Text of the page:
James: What song on Blue Lake California has the most meaning to you and why?

Portz: “You and I” has a lot of meaning for me. It was the first song I ever wrote that made me feel like, “Hey, I can do this.” I wrote it years ago for my wife. It’s a song about everyday people and what they go through in their relationships.
James: Is it harder to write sad tunes than happy songs? Or is it the other way around?

Portz: Some people drink, some people get stoned. I write songs. That’s my way of dealing with the down and outs. When life kind of gets good it’s a lot harder for me to write.

Singer/songwriter Steve Madewell uses dramatic textures to enhance song experiences

Written by Carson James
To these ears, Steve Madewell is a painter as well as a musician. Too often in this genre, we give such an emphasis on the craft of songwriting that we neglect the creativity needed for the arrangements. Not so with Madewell. Here is an artist who spent as much time and effort into making every track on his album Arrow Creek sparkle like his words. Let’s take a trip into Madewell’s world, one that spans historical events and geographical territories.
Carson James: You differ dramatically from many other singer/songwriters, past and present, by placing as much emphasis on sonic texture as your lyrics. Are you influenced by movie composers, too? If so, which ones?
Steve Madewell: Well, a song is a story set to music. For me sonic texture has a tremendous impact on the power of the message in the lyrics. Arrow Creek is very sparse, and I was working to make the texture of the music that is there as dramatic as I could, especially for what I was working with, including emptiness. I can listen to some songs for years and never hear the lyrics because I can’t get beyond the texture of the music. Speaking of beyond, the song “Beyond Where I Have Been” was a lyric that I liked, and I had a kind of Gospel thing in mind. Every recording I did sounded way too “march” like. So much so that I wouldn’t even share a demo with Caroline Quine, who was helping me with the project. I was in the barn one night trying to work it down to the essence of the tune, and scotch played a big role in that effort. I recorded the version that is on the disc that night and sent it via Internet to Caroline. She really liked it and when I played it back it was like, “Who played that?” But it got to where I needed it to be. So, yes, texture is important – no, critical. I appreciate a good sound track. Some of my favorites include Hustle and Flow and T-Bone [Burnett] is at the top of my list. Eddie Vetter’s Into The Wild is great and I’m Not There has a killer soundtrack. I think Once is not only a good soundtrack but that recording sequence does a great job depicting what that whole scene can be like, too.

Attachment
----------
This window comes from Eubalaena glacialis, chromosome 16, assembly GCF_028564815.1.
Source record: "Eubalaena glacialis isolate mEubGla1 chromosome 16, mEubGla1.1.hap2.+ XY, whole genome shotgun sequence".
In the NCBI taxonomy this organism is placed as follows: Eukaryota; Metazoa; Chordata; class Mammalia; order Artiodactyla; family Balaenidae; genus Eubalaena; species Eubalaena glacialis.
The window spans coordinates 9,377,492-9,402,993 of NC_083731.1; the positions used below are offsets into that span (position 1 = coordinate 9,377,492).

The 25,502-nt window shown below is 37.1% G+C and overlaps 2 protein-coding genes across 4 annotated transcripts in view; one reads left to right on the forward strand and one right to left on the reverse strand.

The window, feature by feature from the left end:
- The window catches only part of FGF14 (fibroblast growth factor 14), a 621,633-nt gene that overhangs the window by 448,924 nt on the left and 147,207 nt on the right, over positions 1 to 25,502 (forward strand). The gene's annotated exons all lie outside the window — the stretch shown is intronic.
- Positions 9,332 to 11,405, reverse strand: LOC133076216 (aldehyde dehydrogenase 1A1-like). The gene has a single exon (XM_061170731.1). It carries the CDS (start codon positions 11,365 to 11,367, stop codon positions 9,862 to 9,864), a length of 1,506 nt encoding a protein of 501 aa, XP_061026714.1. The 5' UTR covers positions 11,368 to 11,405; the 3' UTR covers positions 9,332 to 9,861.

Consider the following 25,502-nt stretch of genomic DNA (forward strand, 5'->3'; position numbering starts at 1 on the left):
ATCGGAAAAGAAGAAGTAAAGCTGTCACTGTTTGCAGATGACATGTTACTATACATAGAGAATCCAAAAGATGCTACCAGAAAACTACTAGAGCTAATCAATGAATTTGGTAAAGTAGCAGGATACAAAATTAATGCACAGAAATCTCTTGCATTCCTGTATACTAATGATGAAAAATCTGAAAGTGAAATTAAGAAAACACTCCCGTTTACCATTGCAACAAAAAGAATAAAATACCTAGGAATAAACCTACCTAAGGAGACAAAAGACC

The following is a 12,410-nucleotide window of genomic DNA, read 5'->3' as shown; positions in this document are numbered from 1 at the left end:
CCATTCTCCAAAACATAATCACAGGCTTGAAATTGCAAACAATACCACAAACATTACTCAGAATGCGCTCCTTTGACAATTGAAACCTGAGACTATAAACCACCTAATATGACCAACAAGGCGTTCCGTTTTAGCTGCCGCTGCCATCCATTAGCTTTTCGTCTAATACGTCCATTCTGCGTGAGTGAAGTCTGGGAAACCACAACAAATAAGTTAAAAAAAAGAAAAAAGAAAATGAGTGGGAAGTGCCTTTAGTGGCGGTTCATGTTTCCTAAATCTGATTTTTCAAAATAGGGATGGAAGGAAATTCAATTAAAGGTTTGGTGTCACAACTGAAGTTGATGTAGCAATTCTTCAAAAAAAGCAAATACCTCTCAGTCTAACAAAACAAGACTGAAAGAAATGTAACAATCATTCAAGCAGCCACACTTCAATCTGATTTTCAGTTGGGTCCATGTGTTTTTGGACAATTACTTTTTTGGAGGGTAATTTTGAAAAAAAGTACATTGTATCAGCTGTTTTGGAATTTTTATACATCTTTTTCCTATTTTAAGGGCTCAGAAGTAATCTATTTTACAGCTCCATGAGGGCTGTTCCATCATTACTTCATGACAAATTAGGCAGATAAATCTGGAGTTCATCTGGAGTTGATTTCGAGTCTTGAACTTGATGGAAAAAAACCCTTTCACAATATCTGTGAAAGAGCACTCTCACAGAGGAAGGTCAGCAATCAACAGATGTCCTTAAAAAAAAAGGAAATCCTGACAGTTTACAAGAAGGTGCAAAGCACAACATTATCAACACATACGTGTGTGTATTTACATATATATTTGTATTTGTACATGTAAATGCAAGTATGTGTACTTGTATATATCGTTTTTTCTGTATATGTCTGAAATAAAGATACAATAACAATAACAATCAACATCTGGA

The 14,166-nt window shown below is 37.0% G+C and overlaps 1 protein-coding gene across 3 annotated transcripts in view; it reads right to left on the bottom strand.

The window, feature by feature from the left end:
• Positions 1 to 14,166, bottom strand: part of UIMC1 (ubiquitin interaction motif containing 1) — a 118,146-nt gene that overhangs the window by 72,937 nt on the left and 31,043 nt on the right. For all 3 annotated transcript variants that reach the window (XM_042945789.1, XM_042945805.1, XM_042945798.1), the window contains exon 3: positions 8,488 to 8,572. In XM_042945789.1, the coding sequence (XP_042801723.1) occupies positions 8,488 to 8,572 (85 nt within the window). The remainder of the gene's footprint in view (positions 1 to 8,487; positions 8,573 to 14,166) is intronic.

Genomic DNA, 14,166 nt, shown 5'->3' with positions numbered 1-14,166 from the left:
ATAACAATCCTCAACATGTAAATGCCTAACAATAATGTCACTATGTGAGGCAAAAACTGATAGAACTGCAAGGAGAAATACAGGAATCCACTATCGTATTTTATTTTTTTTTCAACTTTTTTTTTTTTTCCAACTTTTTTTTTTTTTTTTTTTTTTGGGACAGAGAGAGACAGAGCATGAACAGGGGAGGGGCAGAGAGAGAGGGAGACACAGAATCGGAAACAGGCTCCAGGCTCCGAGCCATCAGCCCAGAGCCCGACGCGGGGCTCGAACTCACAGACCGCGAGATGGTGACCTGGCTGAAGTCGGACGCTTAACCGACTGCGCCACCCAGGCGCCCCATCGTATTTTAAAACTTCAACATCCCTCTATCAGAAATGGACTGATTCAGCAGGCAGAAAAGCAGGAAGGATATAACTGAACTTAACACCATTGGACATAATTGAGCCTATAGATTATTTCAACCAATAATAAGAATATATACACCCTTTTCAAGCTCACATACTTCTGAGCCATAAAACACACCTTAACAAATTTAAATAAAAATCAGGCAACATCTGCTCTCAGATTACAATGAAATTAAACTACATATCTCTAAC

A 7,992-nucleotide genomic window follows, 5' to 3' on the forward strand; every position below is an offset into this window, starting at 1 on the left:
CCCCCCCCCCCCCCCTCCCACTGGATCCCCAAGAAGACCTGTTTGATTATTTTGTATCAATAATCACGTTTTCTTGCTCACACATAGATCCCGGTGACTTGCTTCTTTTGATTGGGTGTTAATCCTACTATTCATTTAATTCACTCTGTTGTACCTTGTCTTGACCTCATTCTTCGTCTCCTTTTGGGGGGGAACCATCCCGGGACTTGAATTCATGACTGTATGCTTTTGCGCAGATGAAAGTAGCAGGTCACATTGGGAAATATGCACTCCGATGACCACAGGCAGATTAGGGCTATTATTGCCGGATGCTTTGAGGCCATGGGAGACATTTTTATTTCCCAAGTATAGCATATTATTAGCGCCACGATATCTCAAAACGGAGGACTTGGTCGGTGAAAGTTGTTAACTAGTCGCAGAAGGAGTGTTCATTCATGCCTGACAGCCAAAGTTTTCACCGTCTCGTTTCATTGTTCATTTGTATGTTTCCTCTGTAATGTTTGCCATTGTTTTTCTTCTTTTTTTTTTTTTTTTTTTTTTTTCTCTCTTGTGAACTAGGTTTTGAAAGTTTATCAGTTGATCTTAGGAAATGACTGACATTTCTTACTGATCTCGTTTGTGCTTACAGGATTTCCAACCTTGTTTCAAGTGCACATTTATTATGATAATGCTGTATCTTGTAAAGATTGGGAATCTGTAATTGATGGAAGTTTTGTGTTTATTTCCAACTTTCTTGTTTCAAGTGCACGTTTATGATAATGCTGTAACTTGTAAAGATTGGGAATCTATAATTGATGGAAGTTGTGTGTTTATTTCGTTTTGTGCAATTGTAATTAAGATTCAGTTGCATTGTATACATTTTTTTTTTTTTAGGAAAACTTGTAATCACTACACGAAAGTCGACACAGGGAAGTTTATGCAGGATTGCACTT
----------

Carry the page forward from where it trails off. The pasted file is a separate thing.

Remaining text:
James: There’s substance to your lyrics, but you write about a variety of topics beyond the formula of love found and lost, especially the plight of a Native American hero on “Who Will Weep for Me.” Are these subjects personal to you in a deeper way that we, the listeners, are not aware of?
Madewell: I hope they are just as deep to you as they are for me. An interesting thing about “Who Will Weep For Me” is the connection that the story makes with the loss of a family farm, i.e. a way of life (and even the loss of the neighbor who is telling the story) and the loss of Logan’s family and subsequently the loss of the Native American people’s way of life. It is a song as much about suburban sprawl as it is anything. I have worked on many farms as a kid and young adult and that way of life is truly in decline. I heard a Native American address a land conservation conference, and he delivered an invocation in his native language which he interpreted. He asked the attendees to be blessed with their efforts to protect and preserve the rare and endangered plants and animals on Earth and to be blessed in their efforts to protect open space, but he also asked for someone to work to protect his people from extinction for in his tribal subset he was one of only 19 remaining. The two ideas fit together. And the Chief Logan story is one of many many heart-wrenching events that occurred in the early history of this country. As a general observation, people have no idea what has historically gone on around them. Consequently, they have a limited sense of where they live, limited value or reverence to their surroundings and inadvertently a diminished sense of self.
James: “Is This What We Have Become” questions the shift in priorities of baby-boomers, namely the idealists of the late ’60s. Do you feel that people have become increasingly materialistic over the past few decades? Why do you think that happened?